Universiteit Leiden

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Research project

Female Spies or 'she-Intelligencers': Towards a Gendered History of Seventeenth-Century Espionage

By analysing neglected (continental) spy centres and integrating these groups of female intelligencers into the traditional, male-orientated historical narratives, this project will proceed towards a gendered history of early modern espionage.

Duration
2011  -   2015
Contact
Nadine Akkerman
Funding
NWO-VENI NWO-VENI

The role of female spies in early modern Europe was much more extensive than scholars have assumed until now. Women could not be appointed as ambassadors or official diplomats. They were, however, welcomed within alternative, semi-private spaces - such as the secretariats of households and distribution centres of mail - engaging with the production, surveying and gathering of intelligence. The scholarship that has been done on English early modern convents on the Continent reveals the more worldly activities of nuns: their involvement in politics and espionage. A few nuns who acted as spies for the Stuart cause have received significant attention. Yet these and other case studies are still considered as isolated incidents. The predominant historiography of early modern intelligence or espionage typically characterizes the seventeenth-century world of the spy as a female-free zone.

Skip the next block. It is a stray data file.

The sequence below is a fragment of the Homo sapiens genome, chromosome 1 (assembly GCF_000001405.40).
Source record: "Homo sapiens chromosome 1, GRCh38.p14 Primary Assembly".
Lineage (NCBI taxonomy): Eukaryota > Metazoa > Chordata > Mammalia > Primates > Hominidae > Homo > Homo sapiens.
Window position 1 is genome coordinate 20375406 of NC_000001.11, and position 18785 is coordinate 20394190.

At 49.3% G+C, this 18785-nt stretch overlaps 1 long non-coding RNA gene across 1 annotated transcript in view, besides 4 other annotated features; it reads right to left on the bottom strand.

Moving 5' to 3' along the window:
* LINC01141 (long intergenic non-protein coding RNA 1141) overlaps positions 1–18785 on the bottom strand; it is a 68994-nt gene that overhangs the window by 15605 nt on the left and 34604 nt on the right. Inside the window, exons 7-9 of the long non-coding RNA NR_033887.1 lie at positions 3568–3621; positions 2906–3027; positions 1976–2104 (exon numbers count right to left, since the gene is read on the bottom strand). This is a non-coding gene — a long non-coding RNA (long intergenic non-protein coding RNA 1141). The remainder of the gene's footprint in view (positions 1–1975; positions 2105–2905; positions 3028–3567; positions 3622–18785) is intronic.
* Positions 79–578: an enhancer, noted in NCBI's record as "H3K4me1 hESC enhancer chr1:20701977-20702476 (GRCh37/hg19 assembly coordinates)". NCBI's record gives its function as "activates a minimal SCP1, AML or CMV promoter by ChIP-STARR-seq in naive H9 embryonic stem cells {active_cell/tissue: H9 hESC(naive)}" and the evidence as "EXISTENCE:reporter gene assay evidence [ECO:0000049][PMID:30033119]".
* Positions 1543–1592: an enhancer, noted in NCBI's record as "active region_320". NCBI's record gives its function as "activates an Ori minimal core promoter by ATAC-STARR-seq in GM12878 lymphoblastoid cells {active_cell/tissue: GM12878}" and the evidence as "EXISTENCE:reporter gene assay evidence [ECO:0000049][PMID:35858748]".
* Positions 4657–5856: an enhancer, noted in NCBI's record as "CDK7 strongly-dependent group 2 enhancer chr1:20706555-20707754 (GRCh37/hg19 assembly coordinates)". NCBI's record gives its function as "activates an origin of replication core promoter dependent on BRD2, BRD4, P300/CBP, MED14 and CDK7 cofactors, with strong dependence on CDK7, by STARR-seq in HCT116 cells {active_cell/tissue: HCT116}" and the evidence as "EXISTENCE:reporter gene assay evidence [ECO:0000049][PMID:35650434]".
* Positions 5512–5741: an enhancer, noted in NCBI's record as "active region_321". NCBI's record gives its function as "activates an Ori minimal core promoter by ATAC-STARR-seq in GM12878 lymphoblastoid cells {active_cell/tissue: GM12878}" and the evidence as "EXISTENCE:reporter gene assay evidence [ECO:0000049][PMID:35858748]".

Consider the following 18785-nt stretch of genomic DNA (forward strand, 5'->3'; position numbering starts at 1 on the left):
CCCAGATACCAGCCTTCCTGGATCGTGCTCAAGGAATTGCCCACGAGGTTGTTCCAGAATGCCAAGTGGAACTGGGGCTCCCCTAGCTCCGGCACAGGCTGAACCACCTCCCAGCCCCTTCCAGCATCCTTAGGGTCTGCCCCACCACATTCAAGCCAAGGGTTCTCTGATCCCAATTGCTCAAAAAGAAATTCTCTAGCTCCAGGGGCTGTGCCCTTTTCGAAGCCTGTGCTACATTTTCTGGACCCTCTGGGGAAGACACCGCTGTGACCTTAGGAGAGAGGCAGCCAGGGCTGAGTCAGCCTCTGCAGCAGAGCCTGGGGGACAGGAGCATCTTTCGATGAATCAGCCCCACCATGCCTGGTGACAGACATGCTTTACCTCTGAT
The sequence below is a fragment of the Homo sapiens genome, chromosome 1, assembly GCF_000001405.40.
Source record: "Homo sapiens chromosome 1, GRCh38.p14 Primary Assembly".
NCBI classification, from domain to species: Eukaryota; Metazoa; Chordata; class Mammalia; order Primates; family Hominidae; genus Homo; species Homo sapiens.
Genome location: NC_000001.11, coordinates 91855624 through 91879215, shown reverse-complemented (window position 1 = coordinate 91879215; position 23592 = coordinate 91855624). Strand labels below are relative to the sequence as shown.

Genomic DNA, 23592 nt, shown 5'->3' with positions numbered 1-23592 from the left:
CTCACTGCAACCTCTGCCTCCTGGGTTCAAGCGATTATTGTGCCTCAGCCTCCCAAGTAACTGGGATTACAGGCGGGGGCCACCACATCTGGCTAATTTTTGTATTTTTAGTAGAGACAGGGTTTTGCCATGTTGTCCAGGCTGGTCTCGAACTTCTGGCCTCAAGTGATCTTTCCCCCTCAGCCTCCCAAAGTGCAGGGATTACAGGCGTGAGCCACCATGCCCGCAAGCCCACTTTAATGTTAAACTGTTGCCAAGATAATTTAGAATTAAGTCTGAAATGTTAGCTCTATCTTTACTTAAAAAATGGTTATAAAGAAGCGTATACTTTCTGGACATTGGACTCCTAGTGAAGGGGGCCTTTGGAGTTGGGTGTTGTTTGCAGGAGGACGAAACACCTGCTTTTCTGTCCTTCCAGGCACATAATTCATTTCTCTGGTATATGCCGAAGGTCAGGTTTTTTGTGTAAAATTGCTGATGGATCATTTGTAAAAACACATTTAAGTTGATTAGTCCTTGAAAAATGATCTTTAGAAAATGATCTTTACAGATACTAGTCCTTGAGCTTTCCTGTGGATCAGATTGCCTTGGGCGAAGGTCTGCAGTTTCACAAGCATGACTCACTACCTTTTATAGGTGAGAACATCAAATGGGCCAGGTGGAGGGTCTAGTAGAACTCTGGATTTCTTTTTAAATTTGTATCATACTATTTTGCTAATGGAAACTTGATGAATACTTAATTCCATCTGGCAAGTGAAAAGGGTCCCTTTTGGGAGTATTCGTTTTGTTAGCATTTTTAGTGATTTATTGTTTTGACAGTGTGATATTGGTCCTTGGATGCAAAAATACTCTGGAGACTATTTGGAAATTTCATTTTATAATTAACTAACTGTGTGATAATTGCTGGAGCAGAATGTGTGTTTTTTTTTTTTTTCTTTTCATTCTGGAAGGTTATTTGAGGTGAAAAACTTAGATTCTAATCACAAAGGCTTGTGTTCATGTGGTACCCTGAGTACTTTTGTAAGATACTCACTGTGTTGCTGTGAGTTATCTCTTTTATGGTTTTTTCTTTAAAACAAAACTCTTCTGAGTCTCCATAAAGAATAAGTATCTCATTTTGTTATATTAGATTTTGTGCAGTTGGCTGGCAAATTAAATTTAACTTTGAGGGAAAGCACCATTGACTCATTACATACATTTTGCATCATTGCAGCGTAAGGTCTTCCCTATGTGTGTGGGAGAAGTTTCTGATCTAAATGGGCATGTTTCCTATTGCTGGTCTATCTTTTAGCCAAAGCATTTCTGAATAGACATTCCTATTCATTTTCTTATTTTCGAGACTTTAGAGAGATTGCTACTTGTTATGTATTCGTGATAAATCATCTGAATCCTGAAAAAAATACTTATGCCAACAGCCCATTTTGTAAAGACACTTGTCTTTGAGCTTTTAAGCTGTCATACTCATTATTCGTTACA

This project argues that female spying activities were by no means out of the ordinary in the context of British intercontinental relations in the first half of the seventeenth century. In fact, playwrights, nurses, ladies-in-waiting, postmistresses, and women in other professions and positions operated as spies during this period. This means that they secretly obtained information from the enemy either out of political or religious convictions, or to obtain money or power. Unlike men, these women were not restricted by codes of chivalry and honour. Sometimes they worked alone, but there is substantial evidence to suggest involvement in secret spy networks. Hitherto unexamined archival material reveals the underground whereabouts of early modern female spies. For the first time, it is possible to comprehensively explore their contribution to the European spying trade in the seventeenth century. By analysing neglected (continental) spy centres and integrating these groups of female intelligencers into the traditional, male-orientated historical narratives, I will proceed towards a gendered history of early modern espionage. 

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